j viti&, ili.i uvuv v ii v ivi inc. mi n;c i m
, the president.
In a short address Colonel Torrance
assured the president that the members
of the Grand Army of the Republic
stood solidly behind him in his conduct
of - the - foreign affaire of the .United
State. 1
Omaha Loses Chance
To Entertain G, A. R.
(From a Staff Correspondent.)
WASHINGTON, Sept. .-(Speclal Tel
egram.) Omaha today lost a golden op
portunity to entertain the Grand Army
of the Republic next year. Vp to the
last moment of voting by the national
encampment it was hoped by the friends
of the Gate City a proposition would be
received from Omaha Inviting the vet
erans of the civil war to meet In the mid
west, and everybody seemingly was ready
to vote for the city which only for a
tornado would have entertained the na-
t a I antarnnmAnt thneasa 'wsiara si On
At the state encampment of the Grand
k. b,v,h . mih. i m.v
Army of the Republic at Mlnden In May I
of this year," said Department Com- j
..uc. w. ---
mously endorsed Omaha for the national
encampment of 1916. Aa department com-
mander I appointed a committee consist-
ing of C.puin C. E. Adam, of Superior.
i . i ..ii. o u
chairman; Judge Lee Batelle. P H.
cox Andrew Tralnor and Jonathan HM-
ward, to wait upon the Commercial club
and other civic organisations for the pur-
would like to entertain the Grand Army
of the Republic. Nothing came of the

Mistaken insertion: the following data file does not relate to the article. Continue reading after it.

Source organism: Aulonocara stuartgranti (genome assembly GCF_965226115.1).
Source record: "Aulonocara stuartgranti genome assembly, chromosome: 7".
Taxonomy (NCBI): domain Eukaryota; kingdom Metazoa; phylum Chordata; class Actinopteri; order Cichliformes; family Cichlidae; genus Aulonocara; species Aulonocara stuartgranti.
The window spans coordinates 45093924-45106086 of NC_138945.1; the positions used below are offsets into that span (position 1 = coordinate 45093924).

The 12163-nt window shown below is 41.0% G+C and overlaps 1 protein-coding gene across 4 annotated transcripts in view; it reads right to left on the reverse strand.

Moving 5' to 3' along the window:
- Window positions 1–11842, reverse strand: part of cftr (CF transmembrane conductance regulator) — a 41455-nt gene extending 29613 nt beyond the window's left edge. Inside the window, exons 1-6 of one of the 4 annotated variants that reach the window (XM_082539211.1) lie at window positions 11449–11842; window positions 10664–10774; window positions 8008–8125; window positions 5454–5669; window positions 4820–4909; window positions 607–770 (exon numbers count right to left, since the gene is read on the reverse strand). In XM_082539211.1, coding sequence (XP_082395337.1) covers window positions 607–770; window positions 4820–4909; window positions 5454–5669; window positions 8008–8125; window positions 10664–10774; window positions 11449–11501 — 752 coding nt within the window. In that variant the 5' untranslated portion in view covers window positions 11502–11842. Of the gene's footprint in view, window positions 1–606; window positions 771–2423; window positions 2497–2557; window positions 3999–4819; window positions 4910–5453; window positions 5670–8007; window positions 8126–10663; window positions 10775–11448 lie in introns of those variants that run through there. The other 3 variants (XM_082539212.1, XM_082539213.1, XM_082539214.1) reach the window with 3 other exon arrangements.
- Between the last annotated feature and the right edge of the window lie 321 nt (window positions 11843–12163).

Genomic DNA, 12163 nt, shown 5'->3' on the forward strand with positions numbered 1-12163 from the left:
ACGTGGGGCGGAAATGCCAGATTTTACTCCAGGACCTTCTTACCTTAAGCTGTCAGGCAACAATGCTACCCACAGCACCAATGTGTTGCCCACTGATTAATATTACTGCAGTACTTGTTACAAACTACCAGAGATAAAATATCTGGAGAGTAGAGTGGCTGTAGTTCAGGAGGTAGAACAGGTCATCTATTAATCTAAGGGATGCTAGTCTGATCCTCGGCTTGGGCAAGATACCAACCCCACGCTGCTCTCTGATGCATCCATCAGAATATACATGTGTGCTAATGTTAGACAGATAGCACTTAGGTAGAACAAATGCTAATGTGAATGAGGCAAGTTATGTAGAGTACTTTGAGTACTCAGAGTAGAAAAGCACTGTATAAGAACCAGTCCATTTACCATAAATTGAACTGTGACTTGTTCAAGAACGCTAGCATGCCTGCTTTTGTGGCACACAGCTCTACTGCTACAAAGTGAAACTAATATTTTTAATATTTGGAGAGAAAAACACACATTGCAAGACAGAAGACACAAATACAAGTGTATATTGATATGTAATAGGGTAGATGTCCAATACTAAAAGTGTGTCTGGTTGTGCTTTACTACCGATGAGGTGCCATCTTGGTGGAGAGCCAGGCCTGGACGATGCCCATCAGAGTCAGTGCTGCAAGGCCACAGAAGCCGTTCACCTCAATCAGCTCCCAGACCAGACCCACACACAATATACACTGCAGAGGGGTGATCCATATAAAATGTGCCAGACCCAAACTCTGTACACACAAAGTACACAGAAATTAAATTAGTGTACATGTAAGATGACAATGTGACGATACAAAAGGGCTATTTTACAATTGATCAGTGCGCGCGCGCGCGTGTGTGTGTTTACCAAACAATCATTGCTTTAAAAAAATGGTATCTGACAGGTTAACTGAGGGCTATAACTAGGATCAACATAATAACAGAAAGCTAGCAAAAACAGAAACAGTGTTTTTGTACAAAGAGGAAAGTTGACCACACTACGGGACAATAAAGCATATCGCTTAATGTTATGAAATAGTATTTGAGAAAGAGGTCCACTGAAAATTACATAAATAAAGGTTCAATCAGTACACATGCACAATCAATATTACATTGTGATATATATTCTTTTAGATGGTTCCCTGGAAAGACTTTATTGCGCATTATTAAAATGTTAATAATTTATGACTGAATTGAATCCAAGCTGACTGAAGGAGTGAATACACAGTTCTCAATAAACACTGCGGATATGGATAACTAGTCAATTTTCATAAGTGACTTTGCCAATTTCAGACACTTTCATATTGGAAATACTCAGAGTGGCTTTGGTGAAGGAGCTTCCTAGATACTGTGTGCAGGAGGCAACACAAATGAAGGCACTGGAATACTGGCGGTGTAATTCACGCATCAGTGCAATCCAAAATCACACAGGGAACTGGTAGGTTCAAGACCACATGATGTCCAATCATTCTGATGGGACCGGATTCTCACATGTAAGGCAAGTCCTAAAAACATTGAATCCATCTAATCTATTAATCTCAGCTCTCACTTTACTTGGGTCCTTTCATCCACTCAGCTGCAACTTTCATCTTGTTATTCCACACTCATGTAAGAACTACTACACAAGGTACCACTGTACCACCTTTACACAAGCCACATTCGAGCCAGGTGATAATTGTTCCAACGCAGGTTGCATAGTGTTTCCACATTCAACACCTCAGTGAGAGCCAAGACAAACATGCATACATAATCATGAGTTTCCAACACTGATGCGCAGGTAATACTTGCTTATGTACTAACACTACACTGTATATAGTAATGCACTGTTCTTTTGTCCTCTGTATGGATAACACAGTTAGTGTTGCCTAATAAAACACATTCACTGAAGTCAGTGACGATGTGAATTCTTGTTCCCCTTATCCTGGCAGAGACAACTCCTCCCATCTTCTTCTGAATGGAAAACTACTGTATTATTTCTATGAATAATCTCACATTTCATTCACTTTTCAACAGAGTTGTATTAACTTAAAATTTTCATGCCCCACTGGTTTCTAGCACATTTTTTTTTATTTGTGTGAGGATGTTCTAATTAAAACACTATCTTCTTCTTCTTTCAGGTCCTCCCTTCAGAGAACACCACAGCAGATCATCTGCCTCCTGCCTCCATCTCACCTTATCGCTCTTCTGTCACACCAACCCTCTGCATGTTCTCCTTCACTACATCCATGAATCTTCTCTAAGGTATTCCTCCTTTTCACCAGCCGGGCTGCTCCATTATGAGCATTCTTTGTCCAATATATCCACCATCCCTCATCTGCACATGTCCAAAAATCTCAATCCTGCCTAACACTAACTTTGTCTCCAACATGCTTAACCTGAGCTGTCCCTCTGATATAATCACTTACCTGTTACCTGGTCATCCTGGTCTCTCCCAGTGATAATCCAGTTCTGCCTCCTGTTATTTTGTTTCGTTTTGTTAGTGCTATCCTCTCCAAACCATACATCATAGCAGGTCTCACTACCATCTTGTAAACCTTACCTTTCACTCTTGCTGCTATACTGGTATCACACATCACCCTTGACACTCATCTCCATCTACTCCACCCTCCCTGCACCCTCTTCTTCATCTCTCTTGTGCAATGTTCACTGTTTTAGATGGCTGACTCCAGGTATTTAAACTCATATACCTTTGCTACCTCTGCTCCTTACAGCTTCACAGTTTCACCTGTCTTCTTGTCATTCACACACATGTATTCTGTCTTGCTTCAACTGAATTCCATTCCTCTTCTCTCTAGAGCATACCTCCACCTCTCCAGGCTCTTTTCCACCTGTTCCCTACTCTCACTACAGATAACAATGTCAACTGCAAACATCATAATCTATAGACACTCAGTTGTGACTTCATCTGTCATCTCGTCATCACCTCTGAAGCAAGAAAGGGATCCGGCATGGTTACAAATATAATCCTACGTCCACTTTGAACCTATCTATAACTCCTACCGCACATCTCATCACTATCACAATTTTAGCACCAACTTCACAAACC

suggestion to meet in Omaha next year.
No interest waa shown on the part of 1
I the city, and today with Illinois, Peon-
sylvanla, Ohio wanting to go to Omaha, i
I was compelled to vote for Kansas City, I
which tecame a candidate this morning.
My judgment Is that Omaha lost ita su
preme opportunity In not asking the plum
bers of the Grand Army of the R4Tp'iblto
to be Its guests next year." '
Directory to Show
200,000 Population
The Omaha Directory company la pre
paring data tor Its 191 volume, tlte first
directory of Greater Omaha 4o be issued.
The numerical streets, which extend into
South Omaha, will be 'n Unbared from
Dodge, and all numbers oa houses and
business places of the South Side will
have to be rhanged tn accordance with
the new plan. The 'names of several
streets on the South fkt have also been
chsjiged. All of jH'ftaeSi' w ill ' appear in
the ne dl-ect r v
Cherien . " ,.i ,"jn, manager pX the
Oinai a li-- nany, has adopted
i a e v. m vf sii-j.i,-. i. tha Bill enable
! t) .. t- aicur.t. total